poem poetry rain drops romantic romance dark unrequited love sensual

When the Tears Wrote: A Poem

Seek to love first rather than understand

For faith is a virtue your lover demands

Hurricane tides and nomadic dreams

Innumerable changes in fluctuating seas

Flowers sent first, prior to meeting

Hand held back, coy, her passions receding

 

Oh, but her youth, so brief and so tender

Like reckless and wilting roses you sent her

Maybe she’ll change? Maybe she’ll listen?

Could I be a god in her damn religion?

May I be Bonhoeffer when your Hitlers rise?

Could I be your Jesus or your Anti-Christ?

 

But this—this is poison, her potent hemlock

She’ll rest, peacefully, while I wrestle sleepwalk

Drug me tonight—again, again, and again

I’m spent on you; have no hope left to mend

Take all you will; I’m distant and drunken

I, Leaning Pisa; and you, Tower of London

 

Roses I’ve sent for various reasons

A poet’s regret is a literary artesian

And who am I to be sending her blossoms?

A ghost lingering ‘round her mind so colossal

Surely she knows that I am mere human?

Dead words on my page, while her body’s my music…

 

Why not take a chance? Why not share a moment?

Are you really so cold? and I, so fatefully boring?

Your beauty makes poems rain in my head

Floodwaters and rhymes have left me for dead

Should I charge you for murder on numerous counts?

Will you offer salvation? Grace—just an ounce?

 

Am I not worth saving, if only for rhymes?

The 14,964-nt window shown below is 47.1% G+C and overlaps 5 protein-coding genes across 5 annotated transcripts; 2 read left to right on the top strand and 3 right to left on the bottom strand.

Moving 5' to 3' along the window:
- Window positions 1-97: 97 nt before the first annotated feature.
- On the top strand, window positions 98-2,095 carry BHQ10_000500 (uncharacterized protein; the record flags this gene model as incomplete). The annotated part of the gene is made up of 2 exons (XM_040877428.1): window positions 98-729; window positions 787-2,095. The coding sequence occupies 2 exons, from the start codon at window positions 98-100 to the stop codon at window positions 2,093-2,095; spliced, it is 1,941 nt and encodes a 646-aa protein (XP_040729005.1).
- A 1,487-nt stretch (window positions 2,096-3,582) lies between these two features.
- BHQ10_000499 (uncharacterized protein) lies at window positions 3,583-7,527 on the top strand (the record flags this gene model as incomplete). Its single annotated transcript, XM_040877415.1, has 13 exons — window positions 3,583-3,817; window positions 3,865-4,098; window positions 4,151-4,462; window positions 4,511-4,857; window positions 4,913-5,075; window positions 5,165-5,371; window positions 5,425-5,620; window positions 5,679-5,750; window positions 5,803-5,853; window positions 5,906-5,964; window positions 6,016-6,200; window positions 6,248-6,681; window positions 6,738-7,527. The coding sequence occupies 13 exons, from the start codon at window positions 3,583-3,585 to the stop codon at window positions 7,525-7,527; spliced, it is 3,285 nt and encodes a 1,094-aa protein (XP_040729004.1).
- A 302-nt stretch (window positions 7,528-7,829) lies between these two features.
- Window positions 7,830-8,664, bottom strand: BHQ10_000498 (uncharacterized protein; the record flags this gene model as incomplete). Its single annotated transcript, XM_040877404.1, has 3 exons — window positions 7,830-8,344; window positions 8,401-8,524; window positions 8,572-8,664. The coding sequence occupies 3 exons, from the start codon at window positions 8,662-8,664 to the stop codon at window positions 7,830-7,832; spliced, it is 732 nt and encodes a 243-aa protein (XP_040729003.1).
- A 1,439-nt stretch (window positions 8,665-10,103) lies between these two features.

For you, rewrite Shakespeare in four lovely lines

But you’re just a girl with a heart made of foam

Poets, like myself, your naiveté dethrones

So long brazen mistress; I’ve done what I could

I’ll rest my pen while tears write of you

 

Written by: Moses Y. Mikheyev

 

Dedicated to K.

6 thoughts on “When the Tears Wrote: A Poem

  1. Sweet line: “A poet’s regret is a literary artesian.” You’ve written a few poems and identify as a poet. Which ones do you like reading? I need to read more before I write; for now I am a poetaster.

    • I like Russian poetry. Vasiliy Zhukovsky is amazing, though his work isn’t available in English. Edgar Allen Poe is also one of my favorites. As you probably know, I like rhythm and rhyme. But, as with all things, you just write, edit, and hope your stuff gets better (which it does). There’s no substitute to writing your own. Sure you’ll write a bunch of horrible poetry, but at some point, out of 99 failures, you’ll produce at least one gem.

      I also would say that inspiration is overrated. Don’t sit around and wait for a muse. Best advice is just to write, muse or no muse.

  2. I wrote a lot of verse during my first semester at college. The closest I came to gems were individual lines, images, or rhythms. I decided to try a different method than mere writing.

    I find that I write better fresh from reading/hearing poetry because word-rhythms are already in my head. Memorizing is great too. Here at college, I find many ways to expose myself to good and bad poetry with almost weekly poetry readings, being an officer of a creative writing club (our motto is ‘stop whining, be a writer’), and an editor of a student literature magazine (which makes me a critic!). Christian Wiman came to campus this month. He translated some of Mandelstam’s poetry from Russian and headed Poetry Magazine for about 10 years. I guess we need more translators